Amnesty Annual Report: Human Rights Increasingly Under Pressure Worldwide

Amnesty sign
In the report, Amnesty also criticizes that the global trade of spy software has not been prevented. (Source: IMAGO / epd)

The rule of law and human rights have not been more threatened globally for decades. The human rights organization, Amnesty International, came to this conclusion in their annual report published on Wednesday that documents the state of human rights in 155 countries.

Amnesty criticizes that the universality of human rights is being called into question due to wars and conflicts but also because of increasing social inequalities and the climate crisis.

“We condemn the fact that nationalistic, racist and misogynistic forces are rising in popularity across the world because they attack the idea of equal dignity and rights for all people in both word and action,” said Secretary General from Amnesty International (Germany) with regard to publishing the report (German article).

Civilian Populations in Distress

As the human rights organization reports, governments, security forces and armed groups in many parts of the world are violating international laws – which could have devastating consequences for civilian populations. For example, Amnesty criticizes attacks made by the Russian army on densely populated civilian areas as well as on infrastructure for energy production and grain exports in Ukraine. Additionally, the organization has documented the torture and abuse of prisoners of war during the war.

The NGO also accuses the conflicting parties in Sudan of committing targeted attacks in which civilians were hurt and killed. The war has caused the largest displacement crisis in the world. According to Amnesty, more than eight million people have been forced to flee. Furthermore, the country is on the verge of famine.

Amnesty also deplores the attacks on civilians in Myanmar and the Gaza Strip.

Setbacks in Women’s Rights

According to the report, there were setbacks this year in many countries with regard to women’s rights. For example, the UN organization “UN Women” admonished the increasing inequality between genders.

Amnesty criticizes that some governments have further intensified discrimination against women and girls. In Afghanistan, for example, women are now prohibited from receiving education beyond primary school. They are also no longer allowed to work for United Nations institutions, in NGOs or in public service.

The authorities in Iran are relentlessly making headscarves compulsory. In both countries, women are threatened with “brutal state retaliation” if they exercise their rights.

With regard to sexual and reproductive rights, there was some progress in 2023. For example, the Supreme Court in Mexico deemed the criminalization of abortions as unconstitutional. France and Spain also facilitated access to abortions.

In contrast, 15 states in the USA have prohibited abortions entirely or only allow abortions in a few exceptional cases.

Death Penalties for Homosexuality

Additionally, numerous governments have restricted the rights of lesbian, gay, bi-sexual, trans and intersexual people (LGBTI+). For example, Uganda has made ‘aggravated homosexuality’ a criminal offence, punishable by death. The Supreme Court in India ruled against the legal recognition of same-sex marriage.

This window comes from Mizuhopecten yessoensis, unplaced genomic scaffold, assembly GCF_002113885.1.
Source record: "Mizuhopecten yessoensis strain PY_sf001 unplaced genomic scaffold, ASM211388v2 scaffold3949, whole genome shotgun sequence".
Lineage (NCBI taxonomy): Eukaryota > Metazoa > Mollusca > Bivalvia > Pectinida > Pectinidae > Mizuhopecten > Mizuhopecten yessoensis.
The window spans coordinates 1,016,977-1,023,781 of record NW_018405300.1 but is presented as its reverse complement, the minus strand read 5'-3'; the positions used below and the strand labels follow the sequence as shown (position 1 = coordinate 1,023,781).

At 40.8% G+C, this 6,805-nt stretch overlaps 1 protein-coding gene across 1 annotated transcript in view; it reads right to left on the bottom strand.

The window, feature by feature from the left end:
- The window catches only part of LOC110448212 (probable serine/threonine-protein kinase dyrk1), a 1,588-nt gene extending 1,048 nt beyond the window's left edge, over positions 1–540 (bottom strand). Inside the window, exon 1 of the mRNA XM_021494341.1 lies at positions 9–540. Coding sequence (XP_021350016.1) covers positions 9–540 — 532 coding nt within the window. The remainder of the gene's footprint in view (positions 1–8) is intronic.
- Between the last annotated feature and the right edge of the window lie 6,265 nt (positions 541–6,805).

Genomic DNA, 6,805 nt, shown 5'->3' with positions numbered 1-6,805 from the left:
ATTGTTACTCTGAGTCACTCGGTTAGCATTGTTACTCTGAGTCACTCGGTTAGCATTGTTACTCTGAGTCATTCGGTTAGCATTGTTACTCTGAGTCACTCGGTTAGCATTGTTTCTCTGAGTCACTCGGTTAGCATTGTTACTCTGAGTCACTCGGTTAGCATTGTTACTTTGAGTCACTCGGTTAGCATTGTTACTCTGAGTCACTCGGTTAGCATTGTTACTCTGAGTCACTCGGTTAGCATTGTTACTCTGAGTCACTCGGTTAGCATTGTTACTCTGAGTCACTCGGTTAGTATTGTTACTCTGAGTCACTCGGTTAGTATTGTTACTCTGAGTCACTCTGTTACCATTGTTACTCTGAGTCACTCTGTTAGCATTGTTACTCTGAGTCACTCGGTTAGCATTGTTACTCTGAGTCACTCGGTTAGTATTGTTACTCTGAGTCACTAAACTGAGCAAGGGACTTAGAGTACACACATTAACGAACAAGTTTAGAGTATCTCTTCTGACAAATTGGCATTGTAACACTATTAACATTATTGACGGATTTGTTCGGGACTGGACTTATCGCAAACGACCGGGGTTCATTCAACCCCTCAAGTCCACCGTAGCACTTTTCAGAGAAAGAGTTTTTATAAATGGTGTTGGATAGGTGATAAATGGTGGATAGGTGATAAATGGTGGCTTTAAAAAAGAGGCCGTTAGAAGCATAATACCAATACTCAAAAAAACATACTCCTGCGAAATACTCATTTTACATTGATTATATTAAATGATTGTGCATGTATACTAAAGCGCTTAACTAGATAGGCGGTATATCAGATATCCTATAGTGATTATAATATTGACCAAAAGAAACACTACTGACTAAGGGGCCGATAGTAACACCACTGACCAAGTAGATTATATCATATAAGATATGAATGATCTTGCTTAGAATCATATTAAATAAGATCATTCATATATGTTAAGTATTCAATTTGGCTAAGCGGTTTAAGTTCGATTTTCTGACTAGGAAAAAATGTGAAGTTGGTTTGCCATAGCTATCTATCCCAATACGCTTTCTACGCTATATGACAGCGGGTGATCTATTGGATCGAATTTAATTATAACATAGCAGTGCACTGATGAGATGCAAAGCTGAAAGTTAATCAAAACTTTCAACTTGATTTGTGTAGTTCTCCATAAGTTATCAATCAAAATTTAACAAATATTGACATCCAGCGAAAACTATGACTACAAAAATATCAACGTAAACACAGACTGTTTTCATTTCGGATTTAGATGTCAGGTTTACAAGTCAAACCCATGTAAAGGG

This past year, 62 countries across the world introduced laws that criminalize same-sex sexual acts.

In the current report, Amnesty investigates the effects of new and existing technologies on human rights. For example, the organization warns that artificial intelligence (AI) could intensify already existing inequalities. It could spread hate speech on an even larger scale. Given the amount of upcoming elections in 2024, the potential spread of incorrect and fake information around politics is a cause for concern. The NGO expects an increase of such cases.

A semi-automatic system for distributing social services was implemented in Serbia. As a result, thousands of people have potentially lost access to critical social welfare – Roma and people with disabilities have been affected in particular.

Surveillance Technology

Countries like Argentina, Brazil, India and Great Britain are increasingly implementing facial recognition to monitor public protests and sporting events.

Lena Rohrbach of Amnesty (Germany) said: “These technologies encourage discrimination, racism and disproportionate and therefore also unlawful surveillance. At the same time, spy software remains largely unregulated internationally even though there has been evidence for a long time of human rights being violated in connection with it.”

In 2023, security researchers exposed the surveillance of journalists and activists in civil society using spy software – for example, in Armenia, India, Serbia and in the Dominican Republic.

The organization demands that highly invasive spy software and facial recognition technology be forbidden immediately. The implementation of AI must be regulated.

Considering the steps backwards in human rights protection, Amnesty International demands action from the international community. For example, civilians need to be better protected in conflicts. Violence against women and marginalized groups must also be combated. Freedom of speech and assembly must also be strengthened. (js)